Capable of playing both middle infield positions, Downs, like Bello, represented the Sox in this summer’s All-Star Futures Game in Denver. He also enjoyed some success in the Arizona Fall League these last few weeks — as evidenced by his .880 OPS for the Scottsdale Scorpions.

Downs, who does not turn 24 until next July, is regarded by Baseball America as the No. 6 prospect in the Red Sox farm system.

(Picture of Brayan Bello: Rob Tringali/MLB Photos via Getty Images

Red Sox pitching prospect Josh Winckowski involved in benches-clearing brawl in Arizona Fall League action

Red Sox pitching prospect Josh Winckowski was involved in a benches-clearing brawl in the ninth inning of an Arizona Fall League game between the Scottsdale Scorpions and Peoria Javelinas on Saturday afternoon.

Winckowski, making his sixth relief appearance of the Arizona Fall League season, recorded the final two outs of the eighth inning before being deployed back out for the ninth in hopes of securing an 11-7 win for the Scorpions in front of 705 spectators at Scottsdale Stadium.

As he came back out for the ninth, the right-hander immediately plunked the pinch-hitting Pirates prospect Canaan Smith-Njigba near the head and on the shoulder on a first-pitch fastball that was too far up and in.

Smith-Njigba took exception to this, promptly charging the mound and throwing a punch at Winckowski before taking the 6-foot-4, 202 pound hurler down to the ground and throwing another punch. This resulted in both the Javelinas and Scorpions’ benches clearing as players and coaches dashed on to the field.

According to Baseball America’s Josh Norris, who was on-hand for the debacle, it took umpires several minutes to separate the teams and break up the scuffle between Smith-Njigba and Winckowski. The umpires then convened with Arizona Fall League officials before making the decision to eject both players from the contest.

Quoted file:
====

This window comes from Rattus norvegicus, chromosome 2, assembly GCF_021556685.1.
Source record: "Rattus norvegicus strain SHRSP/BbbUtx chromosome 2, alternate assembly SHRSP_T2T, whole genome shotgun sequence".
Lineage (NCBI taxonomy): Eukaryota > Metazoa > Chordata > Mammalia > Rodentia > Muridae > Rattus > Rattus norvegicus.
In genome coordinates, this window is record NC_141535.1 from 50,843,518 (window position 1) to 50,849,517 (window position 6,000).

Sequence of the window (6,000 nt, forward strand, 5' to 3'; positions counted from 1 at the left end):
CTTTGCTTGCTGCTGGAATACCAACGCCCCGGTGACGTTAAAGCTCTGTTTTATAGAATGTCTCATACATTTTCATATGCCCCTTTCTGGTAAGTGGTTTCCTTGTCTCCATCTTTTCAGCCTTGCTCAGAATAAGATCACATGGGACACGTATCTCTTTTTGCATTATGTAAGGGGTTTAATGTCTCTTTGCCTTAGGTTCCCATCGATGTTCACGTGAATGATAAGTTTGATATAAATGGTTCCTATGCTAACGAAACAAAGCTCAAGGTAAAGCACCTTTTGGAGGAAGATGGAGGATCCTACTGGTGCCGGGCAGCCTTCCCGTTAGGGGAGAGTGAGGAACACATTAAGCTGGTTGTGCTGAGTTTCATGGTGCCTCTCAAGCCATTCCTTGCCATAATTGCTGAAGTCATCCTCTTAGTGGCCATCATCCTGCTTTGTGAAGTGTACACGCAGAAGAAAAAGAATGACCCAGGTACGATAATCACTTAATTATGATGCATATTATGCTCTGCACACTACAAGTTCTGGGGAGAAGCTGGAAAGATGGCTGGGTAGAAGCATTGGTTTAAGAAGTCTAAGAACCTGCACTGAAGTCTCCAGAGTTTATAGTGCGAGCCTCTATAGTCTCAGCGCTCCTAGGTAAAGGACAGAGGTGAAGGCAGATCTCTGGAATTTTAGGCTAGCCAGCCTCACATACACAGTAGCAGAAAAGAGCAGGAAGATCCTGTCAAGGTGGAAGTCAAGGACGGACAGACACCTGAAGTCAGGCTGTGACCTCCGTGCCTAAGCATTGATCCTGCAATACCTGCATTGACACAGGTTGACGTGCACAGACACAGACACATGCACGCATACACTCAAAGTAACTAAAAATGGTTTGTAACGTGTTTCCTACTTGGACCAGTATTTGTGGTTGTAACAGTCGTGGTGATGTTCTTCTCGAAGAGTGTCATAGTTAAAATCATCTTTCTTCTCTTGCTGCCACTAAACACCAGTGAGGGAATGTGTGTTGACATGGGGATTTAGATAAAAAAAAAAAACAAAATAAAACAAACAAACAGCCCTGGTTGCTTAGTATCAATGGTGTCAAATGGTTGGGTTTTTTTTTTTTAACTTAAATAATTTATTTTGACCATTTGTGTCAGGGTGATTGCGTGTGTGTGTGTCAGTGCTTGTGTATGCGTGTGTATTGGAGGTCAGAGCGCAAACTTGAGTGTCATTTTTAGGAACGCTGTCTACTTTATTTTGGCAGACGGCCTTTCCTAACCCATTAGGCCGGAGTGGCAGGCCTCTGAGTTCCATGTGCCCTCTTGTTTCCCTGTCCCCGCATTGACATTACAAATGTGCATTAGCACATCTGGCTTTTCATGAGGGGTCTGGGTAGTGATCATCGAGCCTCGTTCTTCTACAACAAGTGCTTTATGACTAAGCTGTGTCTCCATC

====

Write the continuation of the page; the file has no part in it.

In Peoria’s dugout, Smith-Njigba could apparently be heard yelling about how something like this has happened two days in a row. That being the case because on Friday, Smith-Njigba’s teammate and fellow Pirates prospect Nick Gonzales was beaned by Scorpions reliever Matthew Peguero.

Additionally, as noted by Norris, the only other instance of a Scottsdale pitcher hitting a Peoria batter arose this past Thursday at Peoria Stadium when left-hander Seth Corry struck Phillies prospect Bryson Stott.

That said, what occurred on Saturday was rather unprecedented for the AFL. Smith-Njigba wound up getting replaced at first base by pinch-runner Jose Caballero, while former Red Sox prospect and current Giants right-hander Gregory Santos took over for Winckowski and put the finishing touches on an 11-7 victory for the Scorpions.

The older brother of standout Ohio State wide receiver Jaxon Smith-Njigba, Canaan Smith-Njigba is currently regarded by Baseball America as the 29th-ranked prospect in the Pittsburgh farm system. The 22-year-old was acquired by the Pirates in the trade that sent right-hander Jameson Taillon to the Yankees back in January.

Winckowski, meanwhile, is at the moment regarded by Baseball America as the No. 16 prospect in Boston’s farm system, ranking ninth among pitchers in the organization.

In February, the Red Sox acquired Winckowski from the Mets in the three-team, seven-player trade that jettisoned outfielder Andrew Benintendi to the Royals ahead of the start of spring training.

After a solid 2021 campaign spent between Double-A Portland and Triple-A Worcester, Winckowski has posted a 6.55 ERA and 1.73 WHIP to go along with three strikeouts and four walks over six outings spanning 11 innings of work for the Scorpions in his first taste of Arizona Fall League action.

Per SoxProspects.com’s director of scouting Ian Cundall, Winckowski was hovering around 98-99 mph with his heater on Saturday, which might explain why Smith-Njigba was not pleased with the location of the pitch that hit him.